Many of you are probably not aware that February has been designated as Low Vision Awareness Month. Therefore, I am taking this opportunity to bring this fact to your attention, and to provide some insight as to what is meant by a Low Vision disability, and how it impacts the life of those so afflicted. and those who live with or interact with someone so afflicted. Perhaps you know someone with low vision disability but do not realize they have the disease. I will discuss some of the most common signs and symptoms of low vision, and what you may do to assist, without treating the individual as if they are suddenly illiterate. So, read on and learn, Grasshopper.
Most, but not all, low vision issues are the result of a degenerative eye disease that affects the retina. This typically is the result of aging and is frequently referred to as Age Related Eye Disease (ARED). Most common in this category is macular degeneration. Without getting too technical, the macula is a small area of the retina where most information sent to the eyes is received and then forwarded to the brain. When the macula deteriorates the information received and forwarded is not as inclusive or accurate as it once was. Vision is not lost, but it is impacted. Abilities that we all take for granted or no longer available or are available in a limited fashion.
As the disease progresses it becomes more difficult to read without the assistance of magnification and eventually even magnification is not enough. Driving becomes hazardous as it is difficult to see traffic lights or brake lights from a sufficient distance to allow for an appropriate reaction time. Fine detailed vision is lost and therefore the ability to discern facial features and body language is limited and this results in impaired communication ability. You may be ten feet away from someone with ARED and they will not recognize you until you speak. They know a person is near them, but since the face is mostly just a blur, they do not know who that person is. Daily tasks that most take for granted such as eating, watching TV, using a computer or smart phone, or locating items in a store become arduous.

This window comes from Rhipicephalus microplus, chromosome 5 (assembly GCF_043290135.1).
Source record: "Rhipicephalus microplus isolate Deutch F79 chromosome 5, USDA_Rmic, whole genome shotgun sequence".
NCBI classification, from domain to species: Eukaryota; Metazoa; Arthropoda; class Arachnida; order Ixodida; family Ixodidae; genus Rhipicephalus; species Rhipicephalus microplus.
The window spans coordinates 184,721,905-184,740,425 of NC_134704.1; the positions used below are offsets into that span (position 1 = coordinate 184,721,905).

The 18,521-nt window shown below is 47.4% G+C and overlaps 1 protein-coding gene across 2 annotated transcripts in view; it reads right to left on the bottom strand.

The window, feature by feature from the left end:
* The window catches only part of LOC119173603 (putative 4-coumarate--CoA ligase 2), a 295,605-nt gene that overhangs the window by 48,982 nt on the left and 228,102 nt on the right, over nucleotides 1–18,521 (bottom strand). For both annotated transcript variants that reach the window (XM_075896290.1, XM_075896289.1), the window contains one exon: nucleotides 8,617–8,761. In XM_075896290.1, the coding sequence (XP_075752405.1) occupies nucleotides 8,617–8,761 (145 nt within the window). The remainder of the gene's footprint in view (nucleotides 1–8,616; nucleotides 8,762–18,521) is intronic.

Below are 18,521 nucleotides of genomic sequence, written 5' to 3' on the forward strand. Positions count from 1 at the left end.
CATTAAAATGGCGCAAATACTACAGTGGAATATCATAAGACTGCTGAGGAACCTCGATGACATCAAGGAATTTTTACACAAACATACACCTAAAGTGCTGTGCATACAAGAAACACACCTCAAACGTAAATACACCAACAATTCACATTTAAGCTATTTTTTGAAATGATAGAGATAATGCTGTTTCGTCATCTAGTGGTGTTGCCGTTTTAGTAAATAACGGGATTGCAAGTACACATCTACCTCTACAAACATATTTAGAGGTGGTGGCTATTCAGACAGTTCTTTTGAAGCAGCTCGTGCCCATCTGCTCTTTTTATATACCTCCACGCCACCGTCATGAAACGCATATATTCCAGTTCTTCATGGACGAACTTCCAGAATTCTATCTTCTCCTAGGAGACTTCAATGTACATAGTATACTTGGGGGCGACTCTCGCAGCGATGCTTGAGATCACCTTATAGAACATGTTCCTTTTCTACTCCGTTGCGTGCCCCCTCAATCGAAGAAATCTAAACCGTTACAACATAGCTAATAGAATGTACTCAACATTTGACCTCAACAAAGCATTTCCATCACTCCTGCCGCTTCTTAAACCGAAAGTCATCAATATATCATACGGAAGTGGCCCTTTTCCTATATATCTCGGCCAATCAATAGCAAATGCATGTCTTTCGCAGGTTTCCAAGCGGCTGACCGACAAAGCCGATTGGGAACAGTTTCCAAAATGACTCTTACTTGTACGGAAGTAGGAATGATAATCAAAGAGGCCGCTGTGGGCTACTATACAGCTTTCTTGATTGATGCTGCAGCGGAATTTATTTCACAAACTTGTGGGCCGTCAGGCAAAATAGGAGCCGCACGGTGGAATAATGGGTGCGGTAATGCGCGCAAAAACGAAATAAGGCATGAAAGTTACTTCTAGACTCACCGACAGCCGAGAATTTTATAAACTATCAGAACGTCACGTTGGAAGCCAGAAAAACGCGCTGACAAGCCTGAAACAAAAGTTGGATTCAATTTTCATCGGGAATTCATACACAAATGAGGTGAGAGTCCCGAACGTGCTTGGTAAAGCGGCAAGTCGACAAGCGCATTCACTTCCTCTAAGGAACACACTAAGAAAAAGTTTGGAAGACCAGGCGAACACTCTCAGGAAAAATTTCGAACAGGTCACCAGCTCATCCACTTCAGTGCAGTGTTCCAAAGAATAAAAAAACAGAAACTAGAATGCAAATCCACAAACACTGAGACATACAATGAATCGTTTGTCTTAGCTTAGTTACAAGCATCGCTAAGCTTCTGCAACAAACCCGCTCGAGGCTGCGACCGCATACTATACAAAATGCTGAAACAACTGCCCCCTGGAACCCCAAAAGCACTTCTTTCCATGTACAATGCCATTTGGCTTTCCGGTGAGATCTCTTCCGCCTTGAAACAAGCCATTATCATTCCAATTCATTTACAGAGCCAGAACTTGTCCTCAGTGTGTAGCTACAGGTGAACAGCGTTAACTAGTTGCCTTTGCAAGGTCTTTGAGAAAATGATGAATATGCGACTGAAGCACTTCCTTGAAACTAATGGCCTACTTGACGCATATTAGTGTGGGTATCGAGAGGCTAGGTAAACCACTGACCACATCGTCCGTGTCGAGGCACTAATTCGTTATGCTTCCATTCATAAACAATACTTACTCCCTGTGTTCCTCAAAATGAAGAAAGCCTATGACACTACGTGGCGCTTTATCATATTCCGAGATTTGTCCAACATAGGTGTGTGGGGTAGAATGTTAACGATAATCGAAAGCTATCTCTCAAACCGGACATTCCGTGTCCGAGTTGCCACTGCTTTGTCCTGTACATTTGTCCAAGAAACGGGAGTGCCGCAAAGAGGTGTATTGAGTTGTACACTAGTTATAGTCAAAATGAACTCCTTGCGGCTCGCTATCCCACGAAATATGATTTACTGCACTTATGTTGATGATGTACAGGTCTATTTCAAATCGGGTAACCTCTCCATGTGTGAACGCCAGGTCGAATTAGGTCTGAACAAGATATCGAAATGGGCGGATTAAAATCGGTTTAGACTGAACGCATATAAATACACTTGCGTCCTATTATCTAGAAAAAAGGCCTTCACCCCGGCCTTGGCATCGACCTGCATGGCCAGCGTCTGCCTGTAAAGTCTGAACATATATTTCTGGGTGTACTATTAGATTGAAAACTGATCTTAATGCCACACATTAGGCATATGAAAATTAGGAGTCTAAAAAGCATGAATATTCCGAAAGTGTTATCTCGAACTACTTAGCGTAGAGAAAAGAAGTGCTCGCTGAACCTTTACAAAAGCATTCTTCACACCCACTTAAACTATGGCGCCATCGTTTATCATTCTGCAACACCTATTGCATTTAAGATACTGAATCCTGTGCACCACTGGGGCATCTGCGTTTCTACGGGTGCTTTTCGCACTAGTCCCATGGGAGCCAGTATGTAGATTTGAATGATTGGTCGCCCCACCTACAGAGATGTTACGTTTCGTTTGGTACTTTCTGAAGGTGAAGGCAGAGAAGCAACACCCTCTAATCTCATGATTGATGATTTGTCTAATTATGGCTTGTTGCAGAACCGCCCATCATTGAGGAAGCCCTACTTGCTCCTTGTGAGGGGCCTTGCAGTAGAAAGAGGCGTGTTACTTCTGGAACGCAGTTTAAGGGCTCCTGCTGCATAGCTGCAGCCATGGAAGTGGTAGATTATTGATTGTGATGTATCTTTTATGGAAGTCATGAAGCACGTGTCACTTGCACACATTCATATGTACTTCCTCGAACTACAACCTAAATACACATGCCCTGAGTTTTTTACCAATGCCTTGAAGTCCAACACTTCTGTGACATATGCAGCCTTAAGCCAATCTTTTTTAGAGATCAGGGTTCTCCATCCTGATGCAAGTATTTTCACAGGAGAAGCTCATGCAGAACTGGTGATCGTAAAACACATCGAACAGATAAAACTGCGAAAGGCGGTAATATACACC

Now you are aware and Low Vision Awareness Month issuccessful. If you know someone with this disability, please assist them, without making them feel like an invalid. Do not do things that needlessly highlight the disability. For example, “You either need to get a larger monitor or better glasses”, or “I have never seen anybody sit that close to their monitor”. One of my favorite in a classroom setting, said several times to an impaired person “I know you can’t see the powerpoint, but everybody else can, so try to follow along”. If a person with ARED stares intently at you, they are not glaring and are not being hostile, they are only trying to discern your facial expressions. If you know someone so afflicted and are at a loss what to buy them for Christmas or a birthday, buy them a 4x or greater LED lit magnifying glass. One just can’t have too many magnifying glasses.
Those are my thoughts, what are yours?
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Thank you for sharing what happens to someone who has this terrible disease as it progresses. Seeing is often something we just take for granted.
As I’ve she’s, I have noticed some changes in my vision, such as needing to take off, or look over the glasses to read words close up. My doctor had informed me that is normal, and I still find it a little irritating.
I will definitely give more thought and consideration to those who struggle seeing and being able to do the simple every day things in life